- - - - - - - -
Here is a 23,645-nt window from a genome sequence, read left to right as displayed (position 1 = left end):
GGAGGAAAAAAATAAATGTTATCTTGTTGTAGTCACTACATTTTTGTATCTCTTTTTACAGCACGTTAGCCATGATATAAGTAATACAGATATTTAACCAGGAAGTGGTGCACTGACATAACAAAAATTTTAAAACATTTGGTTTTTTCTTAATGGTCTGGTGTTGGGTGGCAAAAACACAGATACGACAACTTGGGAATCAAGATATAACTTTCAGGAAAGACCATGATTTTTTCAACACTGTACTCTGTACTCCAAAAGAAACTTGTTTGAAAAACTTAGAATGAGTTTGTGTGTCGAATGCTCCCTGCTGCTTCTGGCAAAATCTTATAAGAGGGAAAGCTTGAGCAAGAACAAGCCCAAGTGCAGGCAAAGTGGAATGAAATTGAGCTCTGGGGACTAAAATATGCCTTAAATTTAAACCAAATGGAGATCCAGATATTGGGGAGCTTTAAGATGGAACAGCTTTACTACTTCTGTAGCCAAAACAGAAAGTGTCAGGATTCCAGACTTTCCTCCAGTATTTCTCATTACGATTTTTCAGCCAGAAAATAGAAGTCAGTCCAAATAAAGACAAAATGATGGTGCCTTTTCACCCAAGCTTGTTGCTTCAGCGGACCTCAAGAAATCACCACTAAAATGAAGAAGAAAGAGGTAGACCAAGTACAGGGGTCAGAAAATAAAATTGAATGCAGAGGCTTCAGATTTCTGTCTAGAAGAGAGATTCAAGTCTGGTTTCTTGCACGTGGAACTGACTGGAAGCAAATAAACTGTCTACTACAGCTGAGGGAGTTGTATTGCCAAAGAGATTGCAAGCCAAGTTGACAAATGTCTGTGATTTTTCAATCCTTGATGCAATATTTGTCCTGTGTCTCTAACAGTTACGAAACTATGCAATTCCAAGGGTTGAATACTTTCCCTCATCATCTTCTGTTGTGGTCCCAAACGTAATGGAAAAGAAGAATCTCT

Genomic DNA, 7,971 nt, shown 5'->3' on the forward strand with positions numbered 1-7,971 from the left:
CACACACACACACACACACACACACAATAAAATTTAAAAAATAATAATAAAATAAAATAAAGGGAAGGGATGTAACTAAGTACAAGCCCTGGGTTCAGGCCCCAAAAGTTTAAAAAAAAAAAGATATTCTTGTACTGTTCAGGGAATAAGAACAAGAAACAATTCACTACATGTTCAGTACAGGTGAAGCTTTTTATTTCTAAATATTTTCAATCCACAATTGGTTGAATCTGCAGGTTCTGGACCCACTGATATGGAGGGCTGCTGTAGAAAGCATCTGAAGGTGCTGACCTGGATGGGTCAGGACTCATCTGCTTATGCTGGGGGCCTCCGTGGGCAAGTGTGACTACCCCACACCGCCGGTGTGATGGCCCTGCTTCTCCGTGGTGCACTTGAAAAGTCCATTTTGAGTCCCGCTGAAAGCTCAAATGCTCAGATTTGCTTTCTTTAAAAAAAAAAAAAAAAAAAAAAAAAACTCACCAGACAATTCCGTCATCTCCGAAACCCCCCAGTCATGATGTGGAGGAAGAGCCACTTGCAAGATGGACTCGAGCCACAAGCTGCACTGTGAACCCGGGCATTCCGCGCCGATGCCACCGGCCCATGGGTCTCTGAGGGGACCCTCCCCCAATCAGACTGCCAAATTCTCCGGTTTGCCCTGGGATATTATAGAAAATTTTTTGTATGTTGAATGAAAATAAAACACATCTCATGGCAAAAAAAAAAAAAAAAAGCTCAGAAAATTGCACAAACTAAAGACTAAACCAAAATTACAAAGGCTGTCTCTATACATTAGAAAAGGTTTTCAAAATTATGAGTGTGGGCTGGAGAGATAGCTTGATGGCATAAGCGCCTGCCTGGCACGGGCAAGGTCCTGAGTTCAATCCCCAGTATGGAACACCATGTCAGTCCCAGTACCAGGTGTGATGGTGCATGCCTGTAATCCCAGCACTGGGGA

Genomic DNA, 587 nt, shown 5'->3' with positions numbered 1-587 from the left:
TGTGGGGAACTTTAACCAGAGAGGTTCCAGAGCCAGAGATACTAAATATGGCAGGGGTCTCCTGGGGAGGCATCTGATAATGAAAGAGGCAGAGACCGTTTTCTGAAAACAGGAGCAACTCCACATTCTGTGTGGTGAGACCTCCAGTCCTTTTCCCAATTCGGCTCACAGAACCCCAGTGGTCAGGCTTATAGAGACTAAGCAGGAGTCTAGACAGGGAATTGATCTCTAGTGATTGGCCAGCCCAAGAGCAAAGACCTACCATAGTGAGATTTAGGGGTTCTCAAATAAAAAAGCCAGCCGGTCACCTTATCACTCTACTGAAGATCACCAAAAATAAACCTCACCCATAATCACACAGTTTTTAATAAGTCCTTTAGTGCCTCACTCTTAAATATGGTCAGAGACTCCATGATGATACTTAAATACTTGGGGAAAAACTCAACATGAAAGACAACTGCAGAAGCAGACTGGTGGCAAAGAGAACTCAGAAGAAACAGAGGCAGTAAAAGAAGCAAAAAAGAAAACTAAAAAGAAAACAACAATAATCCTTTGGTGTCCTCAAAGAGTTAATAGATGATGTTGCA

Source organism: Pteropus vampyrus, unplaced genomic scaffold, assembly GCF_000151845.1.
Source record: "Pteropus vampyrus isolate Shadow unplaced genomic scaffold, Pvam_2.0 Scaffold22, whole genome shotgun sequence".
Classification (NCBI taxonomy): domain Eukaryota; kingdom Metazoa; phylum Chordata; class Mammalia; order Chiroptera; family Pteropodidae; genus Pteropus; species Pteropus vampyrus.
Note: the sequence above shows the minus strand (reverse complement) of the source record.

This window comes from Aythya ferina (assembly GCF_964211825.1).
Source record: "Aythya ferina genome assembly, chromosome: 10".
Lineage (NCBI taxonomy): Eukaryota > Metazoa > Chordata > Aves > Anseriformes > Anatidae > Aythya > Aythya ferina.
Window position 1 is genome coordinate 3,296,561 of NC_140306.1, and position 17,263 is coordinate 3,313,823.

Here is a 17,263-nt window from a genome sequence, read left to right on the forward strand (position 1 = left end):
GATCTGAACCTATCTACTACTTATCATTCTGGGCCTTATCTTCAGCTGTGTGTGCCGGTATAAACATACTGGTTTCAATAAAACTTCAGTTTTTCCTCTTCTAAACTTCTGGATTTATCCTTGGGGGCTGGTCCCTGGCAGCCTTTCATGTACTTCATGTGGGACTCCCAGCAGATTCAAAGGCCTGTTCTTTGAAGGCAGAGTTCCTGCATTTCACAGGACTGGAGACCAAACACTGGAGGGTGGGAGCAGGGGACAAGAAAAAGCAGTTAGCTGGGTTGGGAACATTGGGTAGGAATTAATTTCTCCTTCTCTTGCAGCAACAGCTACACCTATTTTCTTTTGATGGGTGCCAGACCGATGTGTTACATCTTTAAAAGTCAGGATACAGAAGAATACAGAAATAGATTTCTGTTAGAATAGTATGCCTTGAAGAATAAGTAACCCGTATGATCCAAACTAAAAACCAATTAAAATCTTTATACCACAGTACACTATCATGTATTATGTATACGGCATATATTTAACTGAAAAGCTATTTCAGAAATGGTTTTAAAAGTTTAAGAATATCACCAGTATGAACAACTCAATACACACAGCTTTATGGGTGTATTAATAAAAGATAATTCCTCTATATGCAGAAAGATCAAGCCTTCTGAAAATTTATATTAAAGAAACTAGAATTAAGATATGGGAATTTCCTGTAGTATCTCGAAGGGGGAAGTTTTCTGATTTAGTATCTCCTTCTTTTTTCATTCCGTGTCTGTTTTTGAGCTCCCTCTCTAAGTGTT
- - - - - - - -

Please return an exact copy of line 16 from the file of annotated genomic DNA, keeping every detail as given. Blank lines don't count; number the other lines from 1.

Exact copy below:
GATCTGAACCTATCTACTACTTATCATTCTGGGCCTTATCTTCAGCTGTGTGTGCCGGTATAAACATACTGGTTTCAATAAAACTTCAGTTTTTCCTCTTCTAAACTTCTGGATTTATCCTTGGGGGCTGGTCCCTGGCAGCCTTTCATGTACTTCATGTGGGACTCCCAGCAGATTCAAAGGCCTGTTCTTTGAAGGCAGAGTTCCTGCATTTCACAGGACTGGAGACCAAACACTGGAGGGTGGGAGCAGGGGACAAGAAAAAGCAGTTAGCTGGGTTGGGAACATTGGGTAGGAATTAATTTCTCCTTCTCTTGCAGCAACAGCTACACCTATTTTCTTTTGATGGGTGCCAGACCGATGTGTTACATCTTTAAAAGTCAGGATACAGAAGAATACAGAAATAGATTTCTGTTAGAATAGTATGCCTTGAAGAATAAGTAACCCGTATGATCCAAACTAAAAACCAATTAAAATCTTTATACCACAGTACACTATCATGTATTATGTATACGGCATATATTTAACTGAAAAGCTATTTCAGAAATGGTTTTAAAAGTTTAAGAATATCACCAGTATGAACAACTCAATACACACAGCTTTATGGGTGTATTAATAAAAGATAATTCCTCTATATGCAGAAAGATCAAGCCTTCTGAAAATTTATATTAAAGAAACTAGAATTAAGATATGGGAATTTCCTGTAGTATCTCGAAGGGGGAAGTTTTCTGATTTAGTATCTCCTTCTTTTTTCATTCCGTGTCTGTTTTTGAGCTCCCTCTCTAAGTGTT